“We are also discussing with the Public Works Department to find ways to integrate our system, as 50% of roads in Selangor belong to them,” he said.
Mohamad Suhaimi said the Waze CCP has also been enhanced to minimise human interventions. Previously, complaints were manually analysed before being manually despatched to the respective PBT.
“We have upgraded the programme by using a middleware, Intelligent Response System, this year, to expedite and improve the work process,” he said.
Improving Every Aspect for Residents
A survey conducted for the Smart Selangor project — involving stakeholders such as citizens, 12 PBTs and data from Merdeka Centre — showed concerns on the state’s waste management.
Such concerns have been voiced for decades and many of the issues remain unresolved in many areas. The state government had to find a solution to this fundamental problem.
To this end, KDEB Waste Management Sdn Bhd, a company under the state government, was appointed to be the project management company.
It is responsible for the purchase of all waste management assets which will be leased to the appointed contractors.
To ensure the collection of garbage is efficient and contractors perform their duties responsibly, the compactors and lorries are tracked by GPS.
“This model was introduced to ensure contractors are not burdened on the cost of purchasing and managing their assets, as their contract with local PBTs is only for about three years,” he said.
Using a comprehensive smart waste management system, residents in Selangor can also lodge complaints or report uncollected waste for immediate resolution with the iClean application.
Mohamad Suhaimi said the efficiency of waste collection and management is a difficult problem as some of the contractors are not performing their duties as required.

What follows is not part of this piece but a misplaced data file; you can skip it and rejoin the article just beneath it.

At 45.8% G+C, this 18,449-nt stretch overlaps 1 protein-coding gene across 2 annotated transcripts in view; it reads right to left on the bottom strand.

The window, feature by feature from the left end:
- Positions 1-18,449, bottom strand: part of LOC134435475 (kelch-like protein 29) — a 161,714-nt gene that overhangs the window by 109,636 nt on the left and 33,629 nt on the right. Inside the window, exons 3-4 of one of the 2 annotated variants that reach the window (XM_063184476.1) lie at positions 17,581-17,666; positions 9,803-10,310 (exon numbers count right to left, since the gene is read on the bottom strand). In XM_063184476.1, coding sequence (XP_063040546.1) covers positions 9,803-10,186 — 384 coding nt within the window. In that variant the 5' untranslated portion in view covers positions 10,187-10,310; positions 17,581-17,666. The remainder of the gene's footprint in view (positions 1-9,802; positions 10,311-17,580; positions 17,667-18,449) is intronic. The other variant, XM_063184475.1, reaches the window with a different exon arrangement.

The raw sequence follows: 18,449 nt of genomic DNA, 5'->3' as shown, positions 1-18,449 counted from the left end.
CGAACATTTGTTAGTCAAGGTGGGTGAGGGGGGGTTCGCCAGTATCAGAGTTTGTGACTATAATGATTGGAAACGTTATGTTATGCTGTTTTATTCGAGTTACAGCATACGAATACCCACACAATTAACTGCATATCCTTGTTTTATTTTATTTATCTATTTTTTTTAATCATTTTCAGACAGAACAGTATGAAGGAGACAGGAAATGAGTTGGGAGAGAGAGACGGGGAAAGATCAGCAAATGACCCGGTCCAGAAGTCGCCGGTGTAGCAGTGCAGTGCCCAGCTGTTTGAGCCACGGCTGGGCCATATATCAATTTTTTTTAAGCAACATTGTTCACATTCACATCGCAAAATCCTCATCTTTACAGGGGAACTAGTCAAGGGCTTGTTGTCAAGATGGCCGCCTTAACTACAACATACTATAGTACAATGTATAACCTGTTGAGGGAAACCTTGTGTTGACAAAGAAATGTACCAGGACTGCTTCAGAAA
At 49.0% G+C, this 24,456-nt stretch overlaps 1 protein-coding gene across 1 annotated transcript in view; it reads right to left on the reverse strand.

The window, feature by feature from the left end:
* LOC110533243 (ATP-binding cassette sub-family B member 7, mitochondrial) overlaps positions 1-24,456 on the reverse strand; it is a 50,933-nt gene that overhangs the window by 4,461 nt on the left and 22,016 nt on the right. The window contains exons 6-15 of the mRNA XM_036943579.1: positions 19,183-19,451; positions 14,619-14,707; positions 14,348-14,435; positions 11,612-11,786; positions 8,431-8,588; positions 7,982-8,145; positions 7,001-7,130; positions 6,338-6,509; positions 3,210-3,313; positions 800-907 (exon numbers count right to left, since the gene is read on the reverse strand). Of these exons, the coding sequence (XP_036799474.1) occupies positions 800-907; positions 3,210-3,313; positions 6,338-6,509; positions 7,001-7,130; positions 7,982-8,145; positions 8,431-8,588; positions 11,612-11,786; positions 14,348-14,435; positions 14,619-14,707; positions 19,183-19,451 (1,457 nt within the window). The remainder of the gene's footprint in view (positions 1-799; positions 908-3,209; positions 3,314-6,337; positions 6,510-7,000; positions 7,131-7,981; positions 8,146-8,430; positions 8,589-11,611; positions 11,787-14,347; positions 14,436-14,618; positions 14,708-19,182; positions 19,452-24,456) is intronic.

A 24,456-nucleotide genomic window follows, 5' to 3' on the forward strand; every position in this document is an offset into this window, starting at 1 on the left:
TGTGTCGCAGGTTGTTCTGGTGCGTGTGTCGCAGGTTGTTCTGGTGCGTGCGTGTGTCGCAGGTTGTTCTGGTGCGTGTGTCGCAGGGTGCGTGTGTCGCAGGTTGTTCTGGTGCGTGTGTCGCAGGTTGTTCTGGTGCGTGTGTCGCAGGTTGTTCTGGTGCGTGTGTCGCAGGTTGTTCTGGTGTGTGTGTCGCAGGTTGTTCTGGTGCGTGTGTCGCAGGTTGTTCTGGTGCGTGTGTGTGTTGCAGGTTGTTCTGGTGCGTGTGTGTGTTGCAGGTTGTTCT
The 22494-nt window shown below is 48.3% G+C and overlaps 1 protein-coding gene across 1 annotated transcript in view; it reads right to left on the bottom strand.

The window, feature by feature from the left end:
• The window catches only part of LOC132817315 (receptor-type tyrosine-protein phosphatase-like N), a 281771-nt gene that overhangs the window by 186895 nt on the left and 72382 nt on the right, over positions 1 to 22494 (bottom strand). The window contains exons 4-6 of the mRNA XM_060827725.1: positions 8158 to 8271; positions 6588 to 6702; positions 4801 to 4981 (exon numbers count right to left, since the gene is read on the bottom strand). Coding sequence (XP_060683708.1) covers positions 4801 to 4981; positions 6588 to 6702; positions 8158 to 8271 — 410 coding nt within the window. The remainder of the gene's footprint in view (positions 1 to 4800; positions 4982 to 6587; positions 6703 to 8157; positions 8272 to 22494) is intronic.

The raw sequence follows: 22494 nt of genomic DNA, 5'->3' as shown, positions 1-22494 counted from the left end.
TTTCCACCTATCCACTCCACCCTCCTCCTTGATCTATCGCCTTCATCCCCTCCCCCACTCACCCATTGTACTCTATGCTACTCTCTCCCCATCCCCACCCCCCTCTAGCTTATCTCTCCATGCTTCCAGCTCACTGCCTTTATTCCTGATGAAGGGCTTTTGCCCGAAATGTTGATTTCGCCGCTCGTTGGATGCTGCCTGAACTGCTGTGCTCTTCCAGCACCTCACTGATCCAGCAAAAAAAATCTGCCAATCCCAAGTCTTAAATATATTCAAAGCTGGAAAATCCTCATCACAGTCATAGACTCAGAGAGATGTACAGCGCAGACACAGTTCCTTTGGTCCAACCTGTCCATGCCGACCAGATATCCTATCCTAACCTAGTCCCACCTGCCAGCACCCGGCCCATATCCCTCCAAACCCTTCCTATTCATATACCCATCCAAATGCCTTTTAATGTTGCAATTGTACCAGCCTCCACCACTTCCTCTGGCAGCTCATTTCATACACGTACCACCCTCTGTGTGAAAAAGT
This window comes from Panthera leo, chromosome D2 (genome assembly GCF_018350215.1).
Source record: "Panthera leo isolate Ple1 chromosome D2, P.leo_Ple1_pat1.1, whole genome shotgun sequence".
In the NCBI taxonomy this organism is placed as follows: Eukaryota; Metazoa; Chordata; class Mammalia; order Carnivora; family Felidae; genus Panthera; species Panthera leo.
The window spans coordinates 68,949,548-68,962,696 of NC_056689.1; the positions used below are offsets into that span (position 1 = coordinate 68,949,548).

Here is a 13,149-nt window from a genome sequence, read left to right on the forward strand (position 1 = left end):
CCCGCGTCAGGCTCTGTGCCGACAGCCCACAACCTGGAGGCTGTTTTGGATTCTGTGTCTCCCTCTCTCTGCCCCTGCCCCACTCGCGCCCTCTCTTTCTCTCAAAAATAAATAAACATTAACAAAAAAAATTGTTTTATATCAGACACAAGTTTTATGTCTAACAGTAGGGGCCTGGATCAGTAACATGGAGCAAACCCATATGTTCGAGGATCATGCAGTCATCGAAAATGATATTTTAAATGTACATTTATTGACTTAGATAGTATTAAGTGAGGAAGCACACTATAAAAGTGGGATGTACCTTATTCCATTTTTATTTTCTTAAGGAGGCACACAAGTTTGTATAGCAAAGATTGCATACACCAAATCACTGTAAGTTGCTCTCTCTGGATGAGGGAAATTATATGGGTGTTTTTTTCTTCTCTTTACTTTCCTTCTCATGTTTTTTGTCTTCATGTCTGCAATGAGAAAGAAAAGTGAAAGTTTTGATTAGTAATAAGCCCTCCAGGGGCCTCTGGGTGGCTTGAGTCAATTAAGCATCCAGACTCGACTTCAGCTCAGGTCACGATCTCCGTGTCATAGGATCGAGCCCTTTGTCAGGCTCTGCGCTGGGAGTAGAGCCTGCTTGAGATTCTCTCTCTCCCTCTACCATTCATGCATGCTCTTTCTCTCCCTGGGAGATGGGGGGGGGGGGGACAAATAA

The state established the Command and Control Centre (CCC) this year, the centralised data collection and control room that monitors the contractors’ performance.
This year, the Selangor Integrated Transport System (SITS) was established. It has 100 electrical Smart Selangor buses and are deployed to cater 34 routes in Selangor.
The free of charge bus services also offer free WiFi and have benefitted more than 10 million passengers this year.
The state had also introduced the Community Opinion Online this year that allows greater engagement with the local state representatives. The pilot project involved assemblymen from Seri Setia, Kajang and Sungai Pinang.
Mohamad Suhaimi, who was part of the management team at MSC Technology Centre Sdn Bhd, said: “Smart Selangor is a citizen-centric programme.
“We have to engage the people, PBTs and industry players to know that their needs are in line with the mentri besar’s aspirations.
“It is unlike Cyberjaya, which is more of a ‘top down’ concept with huge government money invested.”
He said SSDU was only given RM10 million to pilot four first projects in 2016 and another RM22 million the following year.
Unlike Cyberjaya, which has turned into a haven for property players, Smart Selangor is about leveraging on the existing technology and resources, and deliver these technologies into the everyday lives of normal people in Selangor, to improve their quality of life.
“We add value to the resources we have, by connecting stakeholders to work in a smart way using the available technologies,” he said.
In the future, Selangor will be connected by apps, services demanded by application and life, and necessities served by technologies and innovations.